The independent newspaper of the University of Iowa community since 1868

The Daily Iowan

The independent newspaper of the University of Iowa community since 1868

The Daily Iowan

The independent newspaper of the University of Iowa community since 1868

The Daily Iowan

Iowa Soul Fest delivers diversity to Iowa City

Sergio Flores
A girl dressed as a butterfly in the Carnaval parade makes her way through downtown Iowa City on Friday, August 28, 2015, during the Iowa City Soul Fest. 2015 marked the ninth year of the festival and the first year with the parade. (The Daily Iowan/Sergio Flores)

By Morgan Louvar

[email protected]

Steaming into downtown brimming with hundreds of years of African and African-American culture, the Iowa Soul Festival will immerse area audiences in food, art, music, literature, business networking, and more kinds of dancing than seem possible.

The festival, on Friday and Saturday, celebrates the tremendous effect the cultures have, and have had, on the Iowa City and Creative Corridor area. It will feature local, regional, and national artists, including TL Williams and the Storm Chasers and headliner Sidewalk Chalk, among many others.

Diversity Focus created the festival in 2013, and Hancher also has supported the event, said Lisa Barnes, the executive director of Summer of the Arts. The current sponsor is MidWestOne Bank.

“When Hancher opened its new building and Diversity Focus folded, we were forced to scale down the festival because we didn’t have the same level of funding,” Barnes said.

But that hasn’t toned down the level of inspiration.

“We also expanded the programming to include a Black Authors Panel as well as a Black Entrepreneurs Panel and a fashion show,” Barnes said.

Kingsley Botchway, an Iowa City city councilor, helped to plan the Black Authors Panel, he said.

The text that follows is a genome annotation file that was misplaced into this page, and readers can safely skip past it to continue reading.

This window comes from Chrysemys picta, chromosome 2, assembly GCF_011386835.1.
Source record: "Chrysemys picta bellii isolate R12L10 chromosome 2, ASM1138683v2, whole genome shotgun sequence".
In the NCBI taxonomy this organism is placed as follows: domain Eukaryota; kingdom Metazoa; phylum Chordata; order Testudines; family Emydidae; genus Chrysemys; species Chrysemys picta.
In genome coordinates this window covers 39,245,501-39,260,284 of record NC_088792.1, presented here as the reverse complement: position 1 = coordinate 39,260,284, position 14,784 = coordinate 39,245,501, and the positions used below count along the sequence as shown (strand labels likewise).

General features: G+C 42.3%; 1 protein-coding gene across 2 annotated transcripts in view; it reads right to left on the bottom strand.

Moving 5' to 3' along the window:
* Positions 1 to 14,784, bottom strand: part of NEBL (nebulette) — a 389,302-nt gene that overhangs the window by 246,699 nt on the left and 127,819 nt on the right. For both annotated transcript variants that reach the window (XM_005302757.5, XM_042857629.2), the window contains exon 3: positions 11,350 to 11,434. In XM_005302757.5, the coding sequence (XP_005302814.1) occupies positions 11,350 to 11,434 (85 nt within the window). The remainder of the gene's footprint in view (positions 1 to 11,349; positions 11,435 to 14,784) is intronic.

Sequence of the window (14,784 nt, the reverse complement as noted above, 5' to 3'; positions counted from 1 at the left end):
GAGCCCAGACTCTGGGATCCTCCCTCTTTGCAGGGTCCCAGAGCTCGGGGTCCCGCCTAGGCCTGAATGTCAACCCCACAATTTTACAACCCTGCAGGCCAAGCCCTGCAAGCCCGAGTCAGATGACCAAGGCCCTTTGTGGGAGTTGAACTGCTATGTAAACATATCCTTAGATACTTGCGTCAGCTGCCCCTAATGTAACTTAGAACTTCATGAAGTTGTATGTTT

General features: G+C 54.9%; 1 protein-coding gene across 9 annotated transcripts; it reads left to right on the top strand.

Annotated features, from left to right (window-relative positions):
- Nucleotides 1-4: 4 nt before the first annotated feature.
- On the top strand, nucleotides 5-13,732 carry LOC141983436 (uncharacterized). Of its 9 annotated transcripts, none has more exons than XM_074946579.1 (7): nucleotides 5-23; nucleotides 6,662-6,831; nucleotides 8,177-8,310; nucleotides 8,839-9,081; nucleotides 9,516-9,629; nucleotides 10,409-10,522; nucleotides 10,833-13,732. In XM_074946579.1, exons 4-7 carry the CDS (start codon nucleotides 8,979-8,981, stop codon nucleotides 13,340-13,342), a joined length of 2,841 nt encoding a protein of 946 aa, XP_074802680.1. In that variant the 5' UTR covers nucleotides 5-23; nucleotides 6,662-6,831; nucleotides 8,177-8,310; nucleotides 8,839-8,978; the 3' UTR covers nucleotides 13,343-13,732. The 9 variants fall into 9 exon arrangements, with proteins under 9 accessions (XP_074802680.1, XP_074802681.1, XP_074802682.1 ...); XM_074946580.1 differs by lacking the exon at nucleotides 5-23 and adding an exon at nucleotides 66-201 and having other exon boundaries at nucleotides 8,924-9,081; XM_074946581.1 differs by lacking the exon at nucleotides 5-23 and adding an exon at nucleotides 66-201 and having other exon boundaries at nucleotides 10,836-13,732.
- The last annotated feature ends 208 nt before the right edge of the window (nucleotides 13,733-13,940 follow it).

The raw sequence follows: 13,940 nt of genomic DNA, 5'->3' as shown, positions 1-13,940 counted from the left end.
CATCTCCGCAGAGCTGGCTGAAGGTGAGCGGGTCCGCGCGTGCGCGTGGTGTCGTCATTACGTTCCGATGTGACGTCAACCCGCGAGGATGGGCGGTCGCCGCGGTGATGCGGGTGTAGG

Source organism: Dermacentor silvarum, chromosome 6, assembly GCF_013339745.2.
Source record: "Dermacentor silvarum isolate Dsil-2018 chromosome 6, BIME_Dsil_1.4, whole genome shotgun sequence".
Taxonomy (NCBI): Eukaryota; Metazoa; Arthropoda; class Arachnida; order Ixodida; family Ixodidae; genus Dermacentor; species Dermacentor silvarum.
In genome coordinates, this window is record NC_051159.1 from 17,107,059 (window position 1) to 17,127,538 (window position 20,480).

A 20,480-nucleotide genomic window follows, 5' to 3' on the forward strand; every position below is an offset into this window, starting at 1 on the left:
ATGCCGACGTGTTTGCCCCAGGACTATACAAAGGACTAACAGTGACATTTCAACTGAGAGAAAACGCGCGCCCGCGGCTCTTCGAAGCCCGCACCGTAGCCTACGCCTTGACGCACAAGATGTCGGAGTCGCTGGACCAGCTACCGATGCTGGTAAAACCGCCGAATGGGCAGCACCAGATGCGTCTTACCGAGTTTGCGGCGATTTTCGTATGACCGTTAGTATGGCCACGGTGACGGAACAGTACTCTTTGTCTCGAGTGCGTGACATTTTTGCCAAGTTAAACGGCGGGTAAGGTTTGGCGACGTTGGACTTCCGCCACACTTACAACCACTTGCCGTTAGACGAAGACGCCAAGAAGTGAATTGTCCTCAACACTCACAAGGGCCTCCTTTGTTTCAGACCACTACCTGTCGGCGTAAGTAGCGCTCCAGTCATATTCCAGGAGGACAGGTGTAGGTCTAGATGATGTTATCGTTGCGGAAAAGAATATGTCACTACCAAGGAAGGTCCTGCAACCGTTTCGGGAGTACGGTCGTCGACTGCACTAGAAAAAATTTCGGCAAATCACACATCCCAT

“[Diana Henry was] really diligent about finding local authors,” he said.

Diversity Focus originally pushed for creating the festival is set after the organization conducted studies that showed representations of African and African-American culture were lacking in the area, Barnes said.

“I think it is a great opportunity for the community at large to learn more about the culture as well as the African-American and black community to come together and celebrate their culture,” Barnes said.

KCCK Development Director Lisa Baum, Barbara Haack, a member of the Soul Fest Committee, and Keisha Jenkins volunteered to create an end-of-the-weekend dinner, which will include Southern-style soul food, local gospel music, and dancers. Tickets are $35 each and should be purchased online in advance.

The Soul Fest will finish the weekend with that Gospel Sunday Dinner at the Sheraton Hotel, 210 S. Dubuque St., at 1:30 p.m. Aug. 6. All proceeds from the dinner will be donated to the Dream Center, 611 Southgate Ave.

“[The Dream Center has] an after-school and summer program for kids in the southeastern part of town, and when I go to the Dream Center, it’s always hopping with kids and activities,” Baum said. “I think Fred is really trying to do something important.”

Frederick Newell, the founder of the Dream Center, said he created the organization to support families and help the increasing number of youth who experience uninvolved and/or absent fathers.

“There was a need in the community, at that particular time; our focus was on young men of color as well as providing a space for single dads to have a space to kind of come, and learn, and grow together,” Newell said.

He has a long-term goal to continue making an impact on the lives of young people and strengthening families, he said.

“I believe Iowa City is a growing place, especially with more minority families moving in,” he said.

Iowa Soul Festival

Where: Downtown

When: Friday-Saturday

Cost: Free

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